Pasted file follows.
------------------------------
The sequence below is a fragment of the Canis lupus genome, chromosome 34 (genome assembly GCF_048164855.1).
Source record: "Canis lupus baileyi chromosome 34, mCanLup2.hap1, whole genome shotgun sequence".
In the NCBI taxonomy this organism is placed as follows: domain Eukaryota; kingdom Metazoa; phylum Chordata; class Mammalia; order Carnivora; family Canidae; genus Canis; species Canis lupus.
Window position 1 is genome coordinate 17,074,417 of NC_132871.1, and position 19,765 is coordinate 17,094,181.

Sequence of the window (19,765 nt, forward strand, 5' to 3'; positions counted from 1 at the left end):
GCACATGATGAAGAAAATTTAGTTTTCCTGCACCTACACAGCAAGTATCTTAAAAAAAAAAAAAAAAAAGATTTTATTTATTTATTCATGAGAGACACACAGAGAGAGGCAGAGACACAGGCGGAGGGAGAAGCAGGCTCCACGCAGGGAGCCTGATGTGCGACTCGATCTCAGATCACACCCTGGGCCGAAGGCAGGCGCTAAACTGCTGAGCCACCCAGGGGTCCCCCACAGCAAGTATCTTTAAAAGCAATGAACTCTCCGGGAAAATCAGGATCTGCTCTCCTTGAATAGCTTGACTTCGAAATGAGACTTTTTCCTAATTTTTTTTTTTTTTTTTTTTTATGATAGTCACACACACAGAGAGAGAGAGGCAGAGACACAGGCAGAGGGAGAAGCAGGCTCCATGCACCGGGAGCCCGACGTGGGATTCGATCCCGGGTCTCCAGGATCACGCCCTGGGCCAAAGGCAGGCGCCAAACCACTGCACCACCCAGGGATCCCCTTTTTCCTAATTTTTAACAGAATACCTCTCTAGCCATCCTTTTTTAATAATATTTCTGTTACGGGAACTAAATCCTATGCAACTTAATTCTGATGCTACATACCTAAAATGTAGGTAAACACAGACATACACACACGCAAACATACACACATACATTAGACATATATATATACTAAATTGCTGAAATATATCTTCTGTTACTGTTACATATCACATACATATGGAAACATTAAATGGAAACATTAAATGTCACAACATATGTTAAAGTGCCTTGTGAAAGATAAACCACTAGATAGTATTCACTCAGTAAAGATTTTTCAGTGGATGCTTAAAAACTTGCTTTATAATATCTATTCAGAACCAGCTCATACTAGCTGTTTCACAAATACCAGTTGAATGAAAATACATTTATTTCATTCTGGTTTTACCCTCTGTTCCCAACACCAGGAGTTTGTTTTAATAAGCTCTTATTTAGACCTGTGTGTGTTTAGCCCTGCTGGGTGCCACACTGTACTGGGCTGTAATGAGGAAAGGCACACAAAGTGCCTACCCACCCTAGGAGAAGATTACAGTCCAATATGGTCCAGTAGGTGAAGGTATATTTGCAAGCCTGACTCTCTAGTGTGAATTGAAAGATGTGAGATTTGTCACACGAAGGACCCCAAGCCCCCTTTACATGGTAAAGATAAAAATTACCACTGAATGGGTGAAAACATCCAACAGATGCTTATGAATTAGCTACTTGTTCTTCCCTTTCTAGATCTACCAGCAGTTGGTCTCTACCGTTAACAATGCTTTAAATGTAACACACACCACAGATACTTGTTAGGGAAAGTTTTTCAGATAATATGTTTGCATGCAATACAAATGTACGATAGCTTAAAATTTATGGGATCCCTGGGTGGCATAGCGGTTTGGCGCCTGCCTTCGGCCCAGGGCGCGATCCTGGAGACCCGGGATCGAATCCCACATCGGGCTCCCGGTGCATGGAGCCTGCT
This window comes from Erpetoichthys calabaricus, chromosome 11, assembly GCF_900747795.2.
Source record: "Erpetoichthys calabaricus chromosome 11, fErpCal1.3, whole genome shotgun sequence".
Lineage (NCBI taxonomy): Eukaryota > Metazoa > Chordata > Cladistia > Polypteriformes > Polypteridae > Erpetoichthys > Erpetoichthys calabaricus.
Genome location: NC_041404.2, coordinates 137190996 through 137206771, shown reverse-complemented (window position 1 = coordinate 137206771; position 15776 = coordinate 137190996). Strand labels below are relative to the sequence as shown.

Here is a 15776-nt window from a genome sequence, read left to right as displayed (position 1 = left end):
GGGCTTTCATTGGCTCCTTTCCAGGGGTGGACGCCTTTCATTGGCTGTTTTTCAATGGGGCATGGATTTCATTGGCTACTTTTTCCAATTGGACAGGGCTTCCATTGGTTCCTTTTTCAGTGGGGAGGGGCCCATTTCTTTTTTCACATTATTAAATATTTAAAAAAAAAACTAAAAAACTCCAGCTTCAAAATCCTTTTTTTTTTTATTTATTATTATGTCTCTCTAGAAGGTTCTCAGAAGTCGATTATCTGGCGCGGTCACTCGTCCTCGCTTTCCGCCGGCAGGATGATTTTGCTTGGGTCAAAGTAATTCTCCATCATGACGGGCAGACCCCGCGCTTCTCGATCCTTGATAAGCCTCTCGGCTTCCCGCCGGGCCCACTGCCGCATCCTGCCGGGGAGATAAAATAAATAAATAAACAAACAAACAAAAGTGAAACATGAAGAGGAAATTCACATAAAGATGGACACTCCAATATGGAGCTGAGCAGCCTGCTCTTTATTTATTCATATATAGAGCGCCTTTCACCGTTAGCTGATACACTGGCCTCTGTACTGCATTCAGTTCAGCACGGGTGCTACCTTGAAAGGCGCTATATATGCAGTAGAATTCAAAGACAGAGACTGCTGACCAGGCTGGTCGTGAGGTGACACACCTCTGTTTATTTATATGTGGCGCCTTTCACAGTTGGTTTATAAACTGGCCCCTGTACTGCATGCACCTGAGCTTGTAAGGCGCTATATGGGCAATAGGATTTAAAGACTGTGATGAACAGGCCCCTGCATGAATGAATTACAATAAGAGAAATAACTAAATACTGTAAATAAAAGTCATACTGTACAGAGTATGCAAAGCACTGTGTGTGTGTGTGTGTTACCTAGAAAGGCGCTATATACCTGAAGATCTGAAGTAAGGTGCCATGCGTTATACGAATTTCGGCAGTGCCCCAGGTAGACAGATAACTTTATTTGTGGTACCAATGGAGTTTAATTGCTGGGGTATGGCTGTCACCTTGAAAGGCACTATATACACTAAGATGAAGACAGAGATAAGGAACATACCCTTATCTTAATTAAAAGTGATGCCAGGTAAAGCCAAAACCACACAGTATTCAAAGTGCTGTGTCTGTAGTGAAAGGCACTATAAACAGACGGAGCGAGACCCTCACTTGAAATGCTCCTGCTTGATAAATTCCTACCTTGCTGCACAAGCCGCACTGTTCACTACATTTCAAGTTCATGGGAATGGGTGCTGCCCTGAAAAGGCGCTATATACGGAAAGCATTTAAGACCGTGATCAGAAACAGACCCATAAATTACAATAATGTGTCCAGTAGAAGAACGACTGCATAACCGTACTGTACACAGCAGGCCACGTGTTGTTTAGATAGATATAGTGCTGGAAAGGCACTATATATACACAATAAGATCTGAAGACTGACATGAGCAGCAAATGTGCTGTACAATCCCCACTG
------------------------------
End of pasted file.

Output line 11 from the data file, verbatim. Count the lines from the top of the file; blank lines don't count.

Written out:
Here is a 15776-nt window from a genome sequence, read left to right as displayed (position 1 = left end):